Central High senior thrived after decision to switch to private school

2010-05-26T23:29:00Z Central High senior thrived after decision to switch to private schoolZACH BENOIT Of The Gazette Staff The Billings Gazette
May 26, 2010 11:29 pm  • 

Ben Webster said he doesn’t know what his life would be like, or where he’d be, if not for a decision he made with his family four years ago.

As an eighth-grader at Will James Middle School, Webster, now 18, made the choice to leave the public school system and attend Central High the following school year. His family liked the idea of smaller class sizes to help him with his attention-deficit disorder.

“In all honesty, I was very hesitant at first about coming to a private school,” he said. “I thought it was going to be hard to adjust.”

But now, on the verge of graduating this weekend, Webster said it was one of the best decisions he’s ever made and may have helped turn his life around.

In February 2002 — Webster was a fourth-grader at the time — his dad, Mike, died of a massive heart attack.

“It was rough” without my dad, he said. “Early on, I was just mad at everything.”

Webster said he didn’t get into a lot of trouble, but he looks at the decision to switch to Central as a crucial one.

“It honestly turned me around 180 degrees,” he said. “I really see myself taking a different path if I didn’t come here. I don’t even know where I’d be. I definitely would’ve done a lot worse in school.”

Webster credits educators he picked up as mentors like religion teacher Mike Martinson and Principal Shel Hanser with helping him thrive at Central, especially because of what he said is an accepting attitude and the chance to explore his faith.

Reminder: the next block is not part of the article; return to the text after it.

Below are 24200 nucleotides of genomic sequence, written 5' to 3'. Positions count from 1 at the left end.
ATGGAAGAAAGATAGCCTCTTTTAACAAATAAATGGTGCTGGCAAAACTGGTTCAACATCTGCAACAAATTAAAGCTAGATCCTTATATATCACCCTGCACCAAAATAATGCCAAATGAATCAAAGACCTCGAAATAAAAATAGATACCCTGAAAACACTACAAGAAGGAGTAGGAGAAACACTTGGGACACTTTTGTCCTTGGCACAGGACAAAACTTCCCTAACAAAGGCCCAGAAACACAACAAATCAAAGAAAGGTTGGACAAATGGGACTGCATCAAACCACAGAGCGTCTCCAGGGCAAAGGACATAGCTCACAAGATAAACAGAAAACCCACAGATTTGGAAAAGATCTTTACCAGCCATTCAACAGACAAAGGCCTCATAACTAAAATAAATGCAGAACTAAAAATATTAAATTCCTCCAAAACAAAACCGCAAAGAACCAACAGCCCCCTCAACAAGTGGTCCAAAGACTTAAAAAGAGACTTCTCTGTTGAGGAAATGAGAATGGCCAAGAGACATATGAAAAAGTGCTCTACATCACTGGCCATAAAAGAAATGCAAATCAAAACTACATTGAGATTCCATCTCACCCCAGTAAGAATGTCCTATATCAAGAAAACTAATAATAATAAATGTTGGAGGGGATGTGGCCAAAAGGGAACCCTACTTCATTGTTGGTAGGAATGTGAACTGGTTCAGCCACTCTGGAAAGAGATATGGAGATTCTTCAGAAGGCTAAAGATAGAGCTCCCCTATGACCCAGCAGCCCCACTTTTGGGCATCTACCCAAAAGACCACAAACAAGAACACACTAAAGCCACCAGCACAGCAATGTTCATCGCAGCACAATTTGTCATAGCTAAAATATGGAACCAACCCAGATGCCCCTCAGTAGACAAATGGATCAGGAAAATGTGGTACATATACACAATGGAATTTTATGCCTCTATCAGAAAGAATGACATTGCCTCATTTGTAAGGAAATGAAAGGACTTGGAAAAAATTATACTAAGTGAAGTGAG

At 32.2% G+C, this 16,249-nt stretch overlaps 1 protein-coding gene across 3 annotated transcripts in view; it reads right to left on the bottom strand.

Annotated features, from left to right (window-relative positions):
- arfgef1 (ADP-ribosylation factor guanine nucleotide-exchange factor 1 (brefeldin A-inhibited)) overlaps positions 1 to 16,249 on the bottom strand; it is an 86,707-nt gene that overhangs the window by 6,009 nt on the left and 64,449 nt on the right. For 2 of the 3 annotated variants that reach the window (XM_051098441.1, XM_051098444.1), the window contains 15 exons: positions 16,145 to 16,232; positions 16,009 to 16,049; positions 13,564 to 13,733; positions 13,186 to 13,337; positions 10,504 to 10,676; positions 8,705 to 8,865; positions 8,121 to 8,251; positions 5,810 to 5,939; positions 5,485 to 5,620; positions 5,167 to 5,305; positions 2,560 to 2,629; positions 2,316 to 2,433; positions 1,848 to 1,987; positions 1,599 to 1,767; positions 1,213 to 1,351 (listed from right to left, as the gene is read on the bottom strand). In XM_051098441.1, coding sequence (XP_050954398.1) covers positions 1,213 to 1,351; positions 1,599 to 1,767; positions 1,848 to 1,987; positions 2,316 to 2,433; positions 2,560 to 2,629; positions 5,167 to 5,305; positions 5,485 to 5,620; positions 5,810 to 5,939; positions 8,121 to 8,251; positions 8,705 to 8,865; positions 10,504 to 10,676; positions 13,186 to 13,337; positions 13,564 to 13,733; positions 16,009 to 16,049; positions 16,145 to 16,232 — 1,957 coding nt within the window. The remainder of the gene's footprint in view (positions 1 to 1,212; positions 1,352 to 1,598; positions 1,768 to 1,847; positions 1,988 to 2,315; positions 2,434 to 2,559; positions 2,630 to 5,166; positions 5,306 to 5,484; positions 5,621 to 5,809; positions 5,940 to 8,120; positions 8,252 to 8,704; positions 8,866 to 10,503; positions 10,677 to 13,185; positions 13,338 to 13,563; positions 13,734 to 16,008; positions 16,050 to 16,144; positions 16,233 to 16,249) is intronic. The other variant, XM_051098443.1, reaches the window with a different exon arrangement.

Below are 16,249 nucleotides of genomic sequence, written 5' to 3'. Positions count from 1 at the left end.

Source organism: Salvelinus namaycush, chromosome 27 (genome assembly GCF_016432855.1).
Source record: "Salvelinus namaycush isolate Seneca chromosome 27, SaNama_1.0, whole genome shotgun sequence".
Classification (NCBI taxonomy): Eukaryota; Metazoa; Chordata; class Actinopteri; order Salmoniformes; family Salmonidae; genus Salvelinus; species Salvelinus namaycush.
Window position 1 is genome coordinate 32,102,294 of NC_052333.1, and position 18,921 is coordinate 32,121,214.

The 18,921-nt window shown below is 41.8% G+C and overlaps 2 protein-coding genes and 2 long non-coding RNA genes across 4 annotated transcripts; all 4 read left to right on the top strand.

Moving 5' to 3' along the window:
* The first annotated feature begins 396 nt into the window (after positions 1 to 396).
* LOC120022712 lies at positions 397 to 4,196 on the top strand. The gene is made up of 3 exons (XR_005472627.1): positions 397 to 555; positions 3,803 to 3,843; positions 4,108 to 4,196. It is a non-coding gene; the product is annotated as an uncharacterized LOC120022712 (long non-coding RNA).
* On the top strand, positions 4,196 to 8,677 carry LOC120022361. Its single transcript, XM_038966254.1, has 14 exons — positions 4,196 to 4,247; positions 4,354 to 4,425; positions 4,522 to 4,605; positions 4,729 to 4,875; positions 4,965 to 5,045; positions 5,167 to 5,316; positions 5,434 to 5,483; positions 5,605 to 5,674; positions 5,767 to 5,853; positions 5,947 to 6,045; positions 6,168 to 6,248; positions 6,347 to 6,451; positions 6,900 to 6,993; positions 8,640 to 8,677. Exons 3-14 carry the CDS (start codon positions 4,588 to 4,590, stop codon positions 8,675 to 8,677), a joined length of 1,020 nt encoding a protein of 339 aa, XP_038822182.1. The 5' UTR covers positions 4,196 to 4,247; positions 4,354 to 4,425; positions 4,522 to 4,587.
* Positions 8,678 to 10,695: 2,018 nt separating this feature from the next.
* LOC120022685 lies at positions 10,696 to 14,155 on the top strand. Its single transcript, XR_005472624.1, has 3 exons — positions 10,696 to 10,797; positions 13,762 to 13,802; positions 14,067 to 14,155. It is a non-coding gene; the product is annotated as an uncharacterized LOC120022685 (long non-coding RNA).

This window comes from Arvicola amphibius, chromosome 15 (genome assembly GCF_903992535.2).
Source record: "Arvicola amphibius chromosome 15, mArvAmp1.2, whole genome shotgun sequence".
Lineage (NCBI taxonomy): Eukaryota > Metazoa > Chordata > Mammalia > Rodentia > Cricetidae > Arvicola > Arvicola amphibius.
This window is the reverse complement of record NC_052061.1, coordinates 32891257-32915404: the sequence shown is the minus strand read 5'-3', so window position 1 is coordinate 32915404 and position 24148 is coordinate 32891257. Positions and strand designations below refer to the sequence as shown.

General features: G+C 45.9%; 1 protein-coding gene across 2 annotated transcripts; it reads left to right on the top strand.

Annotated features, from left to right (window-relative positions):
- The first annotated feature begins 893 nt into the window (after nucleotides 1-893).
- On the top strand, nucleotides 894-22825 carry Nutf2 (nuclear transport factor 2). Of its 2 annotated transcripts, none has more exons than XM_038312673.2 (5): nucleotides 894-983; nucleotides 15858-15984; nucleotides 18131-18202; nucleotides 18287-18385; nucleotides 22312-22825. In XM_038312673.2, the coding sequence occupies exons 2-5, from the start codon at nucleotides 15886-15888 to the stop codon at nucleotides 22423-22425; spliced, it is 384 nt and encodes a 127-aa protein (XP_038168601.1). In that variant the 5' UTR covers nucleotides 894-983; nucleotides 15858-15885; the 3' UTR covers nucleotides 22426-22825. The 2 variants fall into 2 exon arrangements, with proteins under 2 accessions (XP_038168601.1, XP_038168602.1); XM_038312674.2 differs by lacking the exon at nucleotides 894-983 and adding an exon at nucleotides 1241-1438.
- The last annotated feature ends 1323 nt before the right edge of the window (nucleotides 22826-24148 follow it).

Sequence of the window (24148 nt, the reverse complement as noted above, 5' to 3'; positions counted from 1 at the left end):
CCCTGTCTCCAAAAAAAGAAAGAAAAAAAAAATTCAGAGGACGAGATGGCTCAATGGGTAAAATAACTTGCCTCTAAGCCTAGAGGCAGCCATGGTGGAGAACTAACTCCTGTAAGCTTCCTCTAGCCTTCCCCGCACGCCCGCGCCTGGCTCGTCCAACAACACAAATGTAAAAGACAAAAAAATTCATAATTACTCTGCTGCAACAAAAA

“When I finally got here, I found comfort in that,” he said.

Through his four years there, Webster maintained a 3.0 GPA and has been involved in plenty of school activities, including cross-country, golf, track and speech and drama.

“He’s not your typical kind of leader,” Hanser said. “Maybe he’s not the star of the team, but there’s a tremendous leadership there.”

One thing Webster has excelled at is music, which is a sort of final parting gift from his father. For Christmas in 2001, about two months before he passed away, Webster’s dad gave him a “cheap old Yamaha” guitar that he still owns and described as “my best friend.” He’s played bass in Central’s Mass band and plays guitar in a local band called the Thirty State Bummers.

“He’s into all kinds” of music, Martinson said. “I don’t know how many instruments he has. It’s kind of like his personality, he’s open to all kinds, he’s open to everybody.”

After joining the 76 other Central class of 2010 graduates at Sunday’s ceremonies, Webster will attend the University of Montana in the fall, where plans to study English with the eventual goal of becoming an educator.

“I’m ultimately planning on becoming a teacher because I want to help kids,” he said. “I’ve seen how they can take somebody’s problem and turn it into something good.”

— From Gazette staff


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